Queen & Slim editor Pete Beaudreau talks to Pro Video Coalition‘s Steve Hullfish about his work on the film, which came about after he cut a pilot with director Melina Matsoukas.
Because the bulk of the film was shot on 35mm film, which meant shipping actual film cans to Beaudreau in Los Angeles from the film set in Cleveland—as opposed to just uploading digital footage—Beaudreau got behind on cutting together the dailies, which he recalls as a stressful situation. “You don’t have a second opportunity to show the film to the director for the first time,” he says. “It can be crushing. It can be crushing for the editor AND the director to screen an assembly that’s half-baked. It can be hard to recover from in terms of the trust that you need to actually finish the film. My preference is always going to be: ‘get me the dailies as soon as possible.'”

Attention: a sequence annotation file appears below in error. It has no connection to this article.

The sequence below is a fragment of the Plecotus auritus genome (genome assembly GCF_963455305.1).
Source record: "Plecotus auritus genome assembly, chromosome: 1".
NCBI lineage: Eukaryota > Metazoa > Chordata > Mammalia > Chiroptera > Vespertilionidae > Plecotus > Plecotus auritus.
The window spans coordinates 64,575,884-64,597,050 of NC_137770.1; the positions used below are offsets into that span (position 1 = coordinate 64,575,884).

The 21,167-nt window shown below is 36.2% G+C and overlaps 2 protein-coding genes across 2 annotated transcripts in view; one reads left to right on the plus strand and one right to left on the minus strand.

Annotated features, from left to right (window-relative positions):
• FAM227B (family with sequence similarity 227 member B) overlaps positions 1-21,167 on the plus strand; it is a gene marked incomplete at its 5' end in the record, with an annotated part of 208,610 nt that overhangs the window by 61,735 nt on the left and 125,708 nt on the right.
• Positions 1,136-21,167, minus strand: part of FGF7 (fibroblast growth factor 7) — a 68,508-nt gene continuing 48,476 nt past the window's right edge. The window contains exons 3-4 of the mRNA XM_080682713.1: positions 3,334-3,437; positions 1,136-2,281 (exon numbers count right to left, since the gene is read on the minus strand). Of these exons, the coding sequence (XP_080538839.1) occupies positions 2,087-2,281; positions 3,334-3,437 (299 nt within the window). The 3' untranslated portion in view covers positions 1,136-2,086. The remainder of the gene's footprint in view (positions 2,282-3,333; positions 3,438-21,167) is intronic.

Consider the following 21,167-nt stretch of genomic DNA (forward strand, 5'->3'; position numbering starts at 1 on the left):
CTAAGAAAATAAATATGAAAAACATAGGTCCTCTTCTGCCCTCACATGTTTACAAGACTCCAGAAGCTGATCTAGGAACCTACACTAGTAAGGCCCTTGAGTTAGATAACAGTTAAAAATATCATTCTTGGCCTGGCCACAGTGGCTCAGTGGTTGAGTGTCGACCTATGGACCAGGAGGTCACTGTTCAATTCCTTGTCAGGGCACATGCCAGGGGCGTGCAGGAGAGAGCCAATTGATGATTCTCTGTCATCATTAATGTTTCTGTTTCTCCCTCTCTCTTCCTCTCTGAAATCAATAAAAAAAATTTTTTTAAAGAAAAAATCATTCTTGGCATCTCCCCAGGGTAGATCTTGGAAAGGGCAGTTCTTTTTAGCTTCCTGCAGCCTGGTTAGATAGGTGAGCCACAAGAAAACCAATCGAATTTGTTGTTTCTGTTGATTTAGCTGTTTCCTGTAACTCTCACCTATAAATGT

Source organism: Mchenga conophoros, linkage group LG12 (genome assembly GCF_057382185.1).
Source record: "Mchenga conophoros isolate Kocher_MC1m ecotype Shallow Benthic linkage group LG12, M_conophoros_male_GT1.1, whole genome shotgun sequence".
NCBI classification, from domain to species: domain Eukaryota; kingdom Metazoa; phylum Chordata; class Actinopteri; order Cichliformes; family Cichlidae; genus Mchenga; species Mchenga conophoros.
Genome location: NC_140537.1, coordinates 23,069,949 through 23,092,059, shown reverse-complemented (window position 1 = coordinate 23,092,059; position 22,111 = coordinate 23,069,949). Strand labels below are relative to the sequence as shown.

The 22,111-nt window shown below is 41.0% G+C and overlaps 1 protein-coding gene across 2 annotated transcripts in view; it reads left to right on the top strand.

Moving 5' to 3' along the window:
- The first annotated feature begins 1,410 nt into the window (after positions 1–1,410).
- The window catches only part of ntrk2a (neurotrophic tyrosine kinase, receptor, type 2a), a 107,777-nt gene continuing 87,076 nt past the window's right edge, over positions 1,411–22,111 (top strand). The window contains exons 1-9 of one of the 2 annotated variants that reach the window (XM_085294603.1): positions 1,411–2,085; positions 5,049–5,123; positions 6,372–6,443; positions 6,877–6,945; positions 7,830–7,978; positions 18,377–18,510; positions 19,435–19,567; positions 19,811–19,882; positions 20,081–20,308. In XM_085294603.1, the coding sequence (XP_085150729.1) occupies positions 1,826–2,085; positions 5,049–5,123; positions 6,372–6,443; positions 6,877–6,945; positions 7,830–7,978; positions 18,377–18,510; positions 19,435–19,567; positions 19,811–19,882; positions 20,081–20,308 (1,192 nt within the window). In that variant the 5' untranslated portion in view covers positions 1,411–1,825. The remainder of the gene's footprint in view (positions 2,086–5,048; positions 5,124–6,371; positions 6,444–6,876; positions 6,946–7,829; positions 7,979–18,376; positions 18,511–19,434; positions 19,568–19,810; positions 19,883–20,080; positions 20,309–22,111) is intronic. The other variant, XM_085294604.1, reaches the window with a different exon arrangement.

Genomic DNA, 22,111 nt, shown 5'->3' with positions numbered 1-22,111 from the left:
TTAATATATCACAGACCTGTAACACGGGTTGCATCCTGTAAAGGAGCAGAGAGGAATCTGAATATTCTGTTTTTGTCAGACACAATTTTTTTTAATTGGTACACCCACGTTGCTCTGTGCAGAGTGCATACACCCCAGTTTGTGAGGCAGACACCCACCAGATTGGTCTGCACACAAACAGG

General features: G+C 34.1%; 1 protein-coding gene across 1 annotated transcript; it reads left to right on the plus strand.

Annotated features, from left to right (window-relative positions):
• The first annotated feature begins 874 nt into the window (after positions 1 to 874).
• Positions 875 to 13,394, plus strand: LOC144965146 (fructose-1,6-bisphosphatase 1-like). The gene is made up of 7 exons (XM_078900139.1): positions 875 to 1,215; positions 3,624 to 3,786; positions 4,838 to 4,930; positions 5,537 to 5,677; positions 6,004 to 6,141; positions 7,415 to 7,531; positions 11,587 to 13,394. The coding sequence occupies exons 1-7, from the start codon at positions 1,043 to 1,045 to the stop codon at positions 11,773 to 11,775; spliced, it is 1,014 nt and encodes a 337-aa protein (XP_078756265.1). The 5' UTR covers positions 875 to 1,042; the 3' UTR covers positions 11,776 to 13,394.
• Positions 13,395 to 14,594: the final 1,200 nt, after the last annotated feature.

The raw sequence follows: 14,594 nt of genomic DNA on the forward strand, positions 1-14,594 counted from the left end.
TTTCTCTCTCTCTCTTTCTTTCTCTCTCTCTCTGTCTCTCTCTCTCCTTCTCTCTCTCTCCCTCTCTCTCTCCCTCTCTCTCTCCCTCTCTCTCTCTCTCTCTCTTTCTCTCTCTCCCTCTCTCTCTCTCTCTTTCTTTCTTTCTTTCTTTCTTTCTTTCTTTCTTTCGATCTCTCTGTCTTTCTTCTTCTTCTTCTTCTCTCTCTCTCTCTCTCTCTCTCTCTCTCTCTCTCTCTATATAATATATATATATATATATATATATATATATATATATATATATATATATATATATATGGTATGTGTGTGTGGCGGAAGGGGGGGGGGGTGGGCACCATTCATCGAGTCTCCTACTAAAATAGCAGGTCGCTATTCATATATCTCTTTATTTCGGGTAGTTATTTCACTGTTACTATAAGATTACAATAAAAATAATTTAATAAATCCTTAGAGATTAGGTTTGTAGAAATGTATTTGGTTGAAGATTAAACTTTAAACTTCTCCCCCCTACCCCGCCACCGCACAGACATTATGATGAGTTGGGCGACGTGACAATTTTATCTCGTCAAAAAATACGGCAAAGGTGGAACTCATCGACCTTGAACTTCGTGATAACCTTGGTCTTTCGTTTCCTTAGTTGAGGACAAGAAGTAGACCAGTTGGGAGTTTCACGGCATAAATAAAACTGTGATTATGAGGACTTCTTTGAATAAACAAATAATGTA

“I always think that there’s some amount of your own personality that you put into an assembly that the director isn’t looking for or isn’t expecting, and that’s part of the creative process,” he continues. “You have to bring something to it. Otherwise, you could just be cutting together a storyboard. I want to have that time while I’m going through the footage to make sure I’m sort of picking up on all those clues.”
Read the full interview here.
Read more about production on “Queen and Slim”